With the 2016 NFL Draft in the rear view mirror, evaluators are already working through the next crop of players hoping to realize their NFL dreams. Mark Schofield has started his process of quarterback evaluation for the 2017 draft, and after some preliminary film work has identified 30 prospects he will be keeping an eye on this fall. Some names will likely fall off this list, while others may rise, but for now here is Part 1 of his two part 2017 NFL Draft Quarterback Watch List.
The list below is the first 15 players on my watch list. The names are in no particular order and do not represent a ranking of the prospects.
DeShaun Watson – Clemson
The rising junior took over the Clemson Tigers offense early as a freshman, and helped guide the team to the National Championship Game as a sophomore. Now a junior, he will lead an offense with a ton of talent at the skill positions, including running back Wayne Gallman, tight end Jordan Leggett, and wide receivers Hunter Renfrow, Artavis Scott and Mike Williams, who is returning after suffering a scary neck injury early last year. With these weapons and another year to develop as a QB, Watson is likely going to leave 2016 atop many draft boards.
Brad Kaaya – Miami
Similar to Watson, Kaaya took over a Miami Hurricanes team early on as a freshman, and has never let go of the starting job. Kaaya won the starting role in fall camp as a freshman and completed 59% of his passes in 2014, throwing for 3,198 yards and 26 touchdowns against 12 interceptions. While Miami struggled as a team in 2015, Kaaya improved on most of those numbers, completing 61% of his throws for 3,238 yards, with 16 TDs and 6 INTs. With the offensive-minded Mark Richt taking over as head coach, Kaaya is in a position to boost both Miami’s hopes, and his own draft position.
Chad Kelly – Mississippi
After a tumultuous start to his college career at Clemson, Chad Kelly transferred to Mississippi and took over the starting quarterback slot for the 2015 season. He led the team to a 10-3 record, including a victory over Oklahoma State in the Sugar Bowl. Kelly first gained national attention early in 2015, leading Mississippi to a victory over Alabama that contained more than a few highlight reel moments. He plays with a bit of a reckless abandon, and will need to dial back the crazy decisions, but as a quarterback who seems to remain calm in the cauldron he is worth keeping an eye on.
Luke Falk – Washington State
With Jared Goff coming off the board with the first overall selection, perhaps a QB running a similar offense can make the same strides in the 2017 draft. Falk is the triggerman for Mike Leach’s Air Raid offense, that relies on concepts such as the Mesh or the Y-Cross to get receivers open and exploit both zone and man coverage. Falk has put up prodigious numbers in this system, throwing for 4,561 yards and 38 touchdowns in 2015, but he’ll need to display more of the traits pro scouts look for (working through progressions, moving his eyes instead of locking onto a target) to improve his draft stock.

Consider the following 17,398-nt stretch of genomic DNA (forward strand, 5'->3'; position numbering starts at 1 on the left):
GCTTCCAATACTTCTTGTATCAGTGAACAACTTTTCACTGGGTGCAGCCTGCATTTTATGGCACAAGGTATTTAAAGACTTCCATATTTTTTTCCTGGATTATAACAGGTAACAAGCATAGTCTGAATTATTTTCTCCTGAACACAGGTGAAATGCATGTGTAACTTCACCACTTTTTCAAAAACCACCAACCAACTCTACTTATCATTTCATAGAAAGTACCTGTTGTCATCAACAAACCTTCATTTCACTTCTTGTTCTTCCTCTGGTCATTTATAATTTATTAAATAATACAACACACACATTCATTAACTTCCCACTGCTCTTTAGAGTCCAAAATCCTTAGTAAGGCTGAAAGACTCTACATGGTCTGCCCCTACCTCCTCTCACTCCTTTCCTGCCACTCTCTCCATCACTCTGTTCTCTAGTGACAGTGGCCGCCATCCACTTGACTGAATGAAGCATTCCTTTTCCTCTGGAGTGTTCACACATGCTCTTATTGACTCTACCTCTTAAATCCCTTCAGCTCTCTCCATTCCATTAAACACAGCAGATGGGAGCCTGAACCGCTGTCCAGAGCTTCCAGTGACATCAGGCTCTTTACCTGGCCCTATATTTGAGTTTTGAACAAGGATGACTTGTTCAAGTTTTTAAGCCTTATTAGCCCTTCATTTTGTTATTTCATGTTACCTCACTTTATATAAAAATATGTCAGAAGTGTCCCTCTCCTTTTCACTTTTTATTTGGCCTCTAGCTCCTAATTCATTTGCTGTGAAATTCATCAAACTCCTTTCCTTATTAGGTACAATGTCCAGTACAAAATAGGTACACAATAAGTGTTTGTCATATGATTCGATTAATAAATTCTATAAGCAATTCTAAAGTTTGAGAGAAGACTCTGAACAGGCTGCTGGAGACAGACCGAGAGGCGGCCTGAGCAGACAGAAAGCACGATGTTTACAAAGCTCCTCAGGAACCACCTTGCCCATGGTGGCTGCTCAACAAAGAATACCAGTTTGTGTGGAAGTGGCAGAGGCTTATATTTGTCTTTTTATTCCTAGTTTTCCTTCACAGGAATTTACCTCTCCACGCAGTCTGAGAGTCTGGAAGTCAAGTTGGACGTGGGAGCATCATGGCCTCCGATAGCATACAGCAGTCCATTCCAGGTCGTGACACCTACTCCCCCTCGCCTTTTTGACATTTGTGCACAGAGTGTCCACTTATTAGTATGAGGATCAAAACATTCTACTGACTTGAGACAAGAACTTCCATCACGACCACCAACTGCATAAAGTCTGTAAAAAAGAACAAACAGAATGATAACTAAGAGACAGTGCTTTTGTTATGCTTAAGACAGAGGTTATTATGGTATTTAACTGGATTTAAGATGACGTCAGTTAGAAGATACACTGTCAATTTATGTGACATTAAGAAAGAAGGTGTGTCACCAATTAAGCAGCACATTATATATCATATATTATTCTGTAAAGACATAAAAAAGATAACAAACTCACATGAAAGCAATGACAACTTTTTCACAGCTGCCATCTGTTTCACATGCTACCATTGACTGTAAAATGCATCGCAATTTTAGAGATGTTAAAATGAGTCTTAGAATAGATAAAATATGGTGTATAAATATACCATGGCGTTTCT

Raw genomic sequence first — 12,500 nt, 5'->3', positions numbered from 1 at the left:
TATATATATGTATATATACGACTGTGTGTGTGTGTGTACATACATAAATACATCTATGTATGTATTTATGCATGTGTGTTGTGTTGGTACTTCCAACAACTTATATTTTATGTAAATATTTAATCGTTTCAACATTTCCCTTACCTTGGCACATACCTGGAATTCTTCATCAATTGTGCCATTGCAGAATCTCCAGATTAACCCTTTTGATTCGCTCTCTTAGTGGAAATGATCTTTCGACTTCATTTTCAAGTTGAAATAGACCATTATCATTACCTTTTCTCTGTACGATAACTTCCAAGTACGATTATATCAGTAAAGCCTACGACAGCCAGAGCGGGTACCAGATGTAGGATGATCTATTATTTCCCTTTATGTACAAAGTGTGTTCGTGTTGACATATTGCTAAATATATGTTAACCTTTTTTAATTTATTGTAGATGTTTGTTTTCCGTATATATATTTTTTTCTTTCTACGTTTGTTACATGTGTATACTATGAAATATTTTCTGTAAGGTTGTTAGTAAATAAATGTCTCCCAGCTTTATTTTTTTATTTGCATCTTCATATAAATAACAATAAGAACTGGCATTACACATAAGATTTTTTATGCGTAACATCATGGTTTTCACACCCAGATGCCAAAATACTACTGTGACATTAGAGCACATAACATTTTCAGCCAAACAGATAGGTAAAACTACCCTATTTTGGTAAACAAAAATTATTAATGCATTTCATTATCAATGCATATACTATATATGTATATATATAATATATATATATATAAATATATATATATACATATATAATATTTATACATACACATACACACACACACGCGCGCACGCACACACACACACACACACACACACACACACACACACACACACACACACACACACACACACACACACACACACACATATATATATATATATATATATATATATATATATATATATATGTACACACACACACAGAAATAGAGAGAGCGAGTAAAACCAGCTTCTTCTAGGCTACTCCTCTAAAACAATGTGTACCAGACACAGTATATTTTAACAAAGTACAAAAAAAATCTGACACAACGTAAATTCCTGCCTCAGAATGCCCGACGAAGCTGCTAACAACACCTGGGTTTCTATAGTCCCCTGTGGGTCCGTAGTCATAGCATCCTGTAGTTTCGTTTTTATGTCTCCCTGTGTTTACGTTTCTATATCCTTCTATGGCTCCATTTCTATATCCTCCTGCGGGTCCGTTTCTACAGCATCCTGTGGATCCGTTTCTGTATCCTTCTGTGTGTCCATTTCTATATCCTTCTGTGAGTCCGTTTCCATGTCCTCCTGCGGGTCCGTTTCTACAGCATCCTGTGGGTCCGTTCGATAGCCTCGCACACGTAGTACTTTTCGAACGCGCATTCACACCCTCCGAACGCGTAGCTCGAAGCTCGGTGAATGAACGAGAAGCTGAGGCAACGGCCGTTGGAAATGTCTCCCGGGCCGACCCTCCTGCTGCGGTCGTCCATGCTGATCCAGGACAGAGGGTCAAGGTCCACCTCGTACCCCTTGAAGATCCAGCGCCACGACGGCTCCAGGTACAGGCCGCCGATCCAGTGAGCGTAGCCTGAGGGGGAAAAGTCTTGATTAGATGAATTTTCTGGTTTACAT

Baker Mayfield – Oklahoma
Matt Waldman dubbed Kevin Hogan the “ugly duckling” of the 2015 quarterback class. Well, I’d like to continue that tradition and pass the torch to Mayfield. His mechanics seem flawed at times, he often runs around and doesn’t seem like he’s got a plan of action in the pocket, but whatever he does, it works. He lead two tremendous drives last season to keep Oklahoma in title contention, one early in the year and on the road against Tennessee, and one later in the year in a tough battle in Waco against Baylor. He might not be textbook from an NFL perspective, but he’s effective and a ton of fun to watch.
Joshua Dobbs – Tennessee
Joshua Dobbs took over as the starting quarterback for Tennessee midway through the 2014 season, and led the Volunteers to four wins in his six starts. He entered the 2015 season as the starting quarterback, but both Dobbs and the team endured a rocky start, losing three of their first five games. They rebounded and won seven of their final eight games, losing only to the national champions in a tightly contested game in Tuscaloosa. For his part, Dobbs completed 60% of his passes for 2,291 yards and 15 touchdowns, with only five interceptions. He is a big, athletic quarterback with a strong arm, and in Tennessee’s spread system he should have opportunities to improve on those numbers in 2016.
Patrick Towles – Boston College
Patrick Towles might test the notion that you study the traits, and not the scheme or the production. When he became the starting quarterback for Kentucky in 2014, he showed flashes of the things NFL scouts look for in a QB, particularly aggression, a quick release and a willingness to challenge tight coverage downfield. But the production was lacking, perhaps due in part to his aggressive nature. Towles threw for 2,718 yards and 14 touchdowns on the year, with nine interceptions. However, things did not improve last season, as he threw for 2,148 yards and nine touchdowns, with 14 interceptions. After losing the starting job near the end of the season, Towles transferred to Boston College where he will compete for the starting position. Given that the Eagles struggled to produce any offense last year – save for a 76-0 blowout over Football Championship Subdivision Howard University – Towles should win the job. If he can take better care of the football and improve on his production, he might solidify his status as a Day 3 option.
Mitch Leidner – Minnesota